10Jan2014
Dan Green
Author
Dan Green
Filed Under
Mortgage Market Headlines

Amid Rising Mortgage Rates And Home Prices, 67% Believe Now Is “A Good Time To Buy”

Mortgage rates and markets change constantly. Stay 100% current by taking The Mortgage Reports by email each day. Click here to get free email alerts, or subscribe to the RSS feed in your browser.

Fannie Mae survey shows that U.S. consumers believe it's a good time to buy a home

According to a Fannie Mae survey, just 9% of U.S. consumers believe home prices will drop between now and 2015; with an average expectation that values will rise more than 3 percent nationwide.

The survey is the latest in a series of signals signaling a shift in consumer attitudes.

See what today's mortgage rates look like.

Two-Thirds Say "It's A Good Time To Buy"

Each month, Fannie Mae conducts a National Housing Survey. The agency speaks with 1,000 households nationwide about the state of the U.S. housing market.

Survey results from December show consumers overwhelmingly bullish on the future of housing with 67% of those surveyed said now is "a good time to buy a home".

It's easy to understand why respondents are optimistic. As compared to one year ago, home values in many U.S. cities are up ten percentage points or more versus last year, with some areas seeing growth of 20% or more.

The housing market's recovery has been national news.

Hard-hit cities during last decade's downturn have led this decade's rebound. Phoenix, Arizona and San Francisco, California are two notable markets in which single-family home values have climbed twenty-plus percent. Condos are faring even better.

A sampling of recent statistics demonstrates how much U.S. housing has improved.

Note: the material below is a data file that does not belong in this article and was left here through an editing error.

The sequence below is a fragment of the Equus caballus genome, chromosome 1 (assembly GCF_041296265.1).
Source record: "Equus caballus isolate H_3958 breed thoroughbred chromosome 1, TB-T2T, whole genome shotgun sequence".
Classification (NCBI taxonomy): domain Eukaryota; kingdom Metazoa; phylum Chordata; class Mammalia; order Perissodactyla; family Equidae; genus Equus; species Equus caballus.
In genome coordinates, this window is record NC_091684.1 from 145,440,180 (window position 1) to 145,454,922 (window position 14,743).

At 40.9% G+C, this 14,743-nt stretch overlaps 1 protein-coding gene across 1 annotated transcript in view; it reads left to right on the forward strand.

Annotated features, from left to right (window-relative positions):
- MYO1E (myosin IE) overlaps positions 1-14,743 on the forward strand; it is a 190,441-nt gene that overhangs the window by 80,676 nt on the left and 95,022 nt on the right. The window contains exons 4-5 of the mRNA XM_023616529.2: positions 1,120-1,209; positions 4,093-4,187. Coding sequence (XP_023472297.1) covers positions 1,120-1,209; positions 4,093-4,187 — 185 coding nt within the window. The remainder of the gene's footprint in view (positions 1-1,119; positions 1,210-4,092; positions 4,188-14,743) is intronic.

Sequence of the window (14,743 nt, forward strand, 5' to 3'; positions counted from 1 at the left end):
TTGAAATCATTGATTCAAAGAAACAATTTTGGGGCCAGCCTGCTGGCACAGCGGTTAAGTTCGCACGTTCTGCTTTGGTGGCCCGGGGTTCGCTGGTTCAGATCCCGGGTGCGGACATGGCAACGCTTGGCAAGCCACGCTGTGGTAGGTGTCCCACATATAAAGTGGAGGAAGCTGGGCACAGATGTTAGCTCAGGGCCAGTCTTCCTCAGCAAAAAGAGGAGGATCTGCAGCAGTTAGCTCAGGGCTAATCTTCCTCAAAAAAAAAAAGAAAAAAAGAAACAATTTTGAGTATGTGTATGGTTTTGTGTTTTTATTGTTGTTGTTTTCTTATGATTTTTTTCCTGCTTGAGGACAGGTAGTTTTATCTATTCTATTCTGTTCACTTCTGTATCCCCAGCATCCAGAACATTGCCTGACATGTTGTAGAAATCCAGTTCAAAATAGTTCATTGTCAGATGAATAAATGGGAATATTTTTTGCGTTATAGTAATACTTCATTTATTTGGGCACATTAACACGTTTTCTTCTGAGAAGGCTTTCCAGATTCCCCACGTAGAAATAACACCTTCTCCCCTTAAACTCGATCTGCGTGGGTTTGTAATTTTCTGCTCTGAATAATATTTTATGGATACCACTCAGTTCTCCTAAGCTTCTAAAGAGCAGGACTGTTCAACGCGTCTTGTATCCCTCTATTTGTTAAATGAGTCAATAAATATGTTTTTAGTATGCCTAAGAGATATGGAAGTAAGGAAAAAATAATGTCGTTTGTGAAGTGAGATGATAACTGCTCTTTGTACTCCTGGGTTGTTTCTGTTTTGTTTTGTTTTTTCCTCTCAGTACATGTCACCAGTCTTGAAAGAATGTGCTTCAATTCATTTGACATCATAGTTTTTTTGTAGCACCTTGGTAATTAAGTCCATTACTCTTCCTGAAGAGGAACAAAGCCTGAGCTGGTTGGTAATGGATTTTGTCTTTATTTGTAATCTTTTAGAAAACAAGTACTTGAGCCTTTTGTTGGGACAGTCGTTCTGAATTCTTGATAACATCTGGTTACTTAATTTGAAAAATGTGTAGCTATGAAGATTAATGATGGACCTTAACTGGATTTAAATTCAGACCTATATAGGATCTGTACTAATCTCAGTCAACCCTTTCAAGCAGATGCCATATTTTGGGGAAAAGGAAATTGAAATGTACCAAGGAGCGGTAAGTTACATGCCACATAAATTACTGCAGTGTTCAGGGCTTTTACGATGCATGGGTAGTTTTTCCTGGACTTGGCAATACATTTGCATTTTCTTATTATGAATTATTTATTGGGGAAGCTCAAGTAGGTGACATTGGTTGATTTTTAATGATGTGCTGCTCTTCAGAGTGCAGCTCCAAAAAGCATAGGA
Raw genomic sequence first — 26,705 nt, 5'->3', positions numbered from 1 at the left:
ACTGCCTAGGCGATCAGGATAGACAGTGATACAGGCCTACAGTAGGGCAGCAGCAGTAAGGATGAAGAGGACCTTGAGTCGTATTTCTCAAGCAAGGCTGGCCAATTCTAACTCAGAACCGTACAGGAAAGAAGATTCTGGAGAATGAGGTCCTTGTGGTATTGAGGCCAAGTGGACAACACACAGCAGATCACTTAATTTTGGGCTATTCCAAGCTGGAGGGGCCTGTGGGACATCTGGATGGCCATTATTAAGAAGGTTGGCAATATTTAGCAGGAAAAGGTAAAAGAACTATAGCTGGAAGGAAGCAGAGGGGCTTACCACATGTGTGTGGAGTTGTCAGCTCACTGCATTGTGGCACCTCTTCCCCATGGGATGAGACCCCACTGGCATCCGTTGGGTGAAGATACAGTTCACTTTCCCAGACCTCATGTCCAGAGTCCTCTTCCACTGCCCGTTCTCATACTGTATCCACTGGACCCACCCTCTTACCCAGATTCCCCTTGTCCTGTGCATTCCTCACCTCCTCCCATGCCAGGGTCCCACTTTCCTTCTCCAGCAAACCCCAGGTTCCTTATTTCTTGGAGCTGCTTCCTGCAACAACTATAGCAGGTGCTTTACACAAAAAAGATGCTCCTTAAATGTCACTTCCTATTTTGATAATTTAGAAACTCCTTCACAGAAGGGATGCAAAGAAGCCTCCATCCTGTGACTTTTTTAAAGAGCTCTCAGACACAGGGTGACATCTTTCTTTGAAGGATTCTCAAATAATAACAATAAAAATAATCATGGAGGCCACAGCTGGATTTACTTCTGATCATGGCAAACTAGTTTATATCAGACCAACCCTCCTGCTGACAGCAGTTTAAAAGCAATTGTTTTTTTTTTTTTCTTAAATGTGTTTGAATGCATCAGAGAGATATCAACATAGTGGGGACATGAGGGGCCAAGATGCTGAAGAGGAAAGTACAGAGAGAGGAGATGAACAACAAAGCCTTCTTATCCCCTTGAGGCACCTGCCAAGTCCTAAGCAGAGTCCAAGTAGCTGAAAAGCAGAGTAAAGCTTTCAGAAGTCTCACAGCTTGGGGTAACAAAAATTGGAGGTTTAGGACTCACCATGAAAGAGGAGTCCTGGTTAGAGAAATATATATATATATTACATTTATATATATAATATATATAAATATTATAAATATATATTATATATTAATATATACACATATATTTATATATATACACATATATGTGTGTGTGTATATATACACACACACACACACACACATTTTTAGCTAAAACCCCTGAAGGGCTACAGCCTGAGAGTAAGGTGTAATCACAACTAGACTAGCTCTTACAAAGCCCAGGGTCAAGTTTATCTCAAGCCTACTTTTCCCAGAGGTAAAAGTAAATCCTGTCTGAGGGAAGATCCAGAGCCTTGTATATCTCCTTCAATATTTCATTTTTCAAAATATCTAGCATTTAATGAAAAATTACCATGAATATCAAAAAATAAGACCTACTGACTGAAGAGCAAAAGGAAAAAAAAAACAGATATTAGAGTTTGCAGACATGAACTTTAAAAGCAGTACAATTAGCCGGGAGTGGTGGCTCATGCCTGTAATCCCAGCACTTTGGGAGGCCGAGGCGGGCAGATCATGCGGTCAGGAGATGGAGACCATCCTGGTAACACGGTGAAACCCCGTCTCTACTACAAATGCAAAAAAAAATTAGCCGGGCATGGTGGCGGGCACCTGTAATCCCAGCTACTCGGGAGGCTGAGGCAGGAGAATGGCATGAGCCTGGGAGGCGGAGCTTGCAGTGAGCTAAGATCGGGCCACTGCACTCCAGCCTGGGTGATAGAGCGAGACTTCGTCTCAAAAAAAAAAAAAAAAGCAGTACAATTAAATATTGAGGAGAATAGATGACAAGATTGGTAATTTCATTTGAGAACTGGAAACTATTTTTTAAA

• Existing home supply is at just 5.1 months nationwide
  • New Home Sales are up 17% annually
  • Homebuilder confidence is at a 7-year high

Furthermore, mortgage rates remain low.

Fewer U.S. homeowners are underwater on their homes and 33% believe now is "a good time to sell" their home, up from the low-20s one year ago.

See what today's mortgage rates look like.

Just 4% Expect Mortgage Rates To Drop

Among the questions asked in the December 2013 Fannie Mae Housing Survey was "Do you expect mortgage rates to go up, go down, or stay the same in the next 12 months?"

Just 4 percent of those surveyed expect mortgage rates to drop. This may be another reason why such a large percentage of respondents said "now is a good time to buy a home".

When mortgage rates rise, buyers can afford "less home" and, for every 1 percentage point increase above today's rates go, a buyer's maximum purchase price declines 11%.

Rising mortgages rates, therefore, often mean the difference between buying a 4-bedroom home or three-bedroom home; with 3-bathroom home or a two-bathroom one. In many markets, rising mortgage rates can mean the difference between living in a top-rated school district or a second-tier one.

Rising rates may hurt more than usual this year, though, because renting is getting more costly.

Thankfully, low- and no-downpayment mortgage programs such as the USDA 100% mortgage program, the FHA 96.5% mortgage, and the no-downpayment mortgage for military borrowers are readily available.

It may be more costly to own a home in 2014, but buyers can expect to put very little down, if needed.

Buying In 2014? See How Much You Can Afford.

For today's home buyers, an improving economy helping to raise home prices and U.S. mortgage rates, both of which contribute to rising homeownership costs.

Part of planning for your future home purchase is to get today's rates, and to know how much home you can actually afford. Get today's rates now and consider a free, no-obligation pre-approval. It helps to get a bank's opinion.

See  today's mortgage rates look like.

About the Author

Dan Green is a mortgage market expert, providing over 10 years of direct-to-consumer advice. NMLS #1019791. You can also connect with Dan on Twitter and on Google+.

The information contained on The Mortgage Reports website is for informational purposes only and is not an advertisement for products. The views and opinions expressed herein are those of the respective authors and do not reflect the policy or position of Full Beaker, its officers, parent, or affiliates.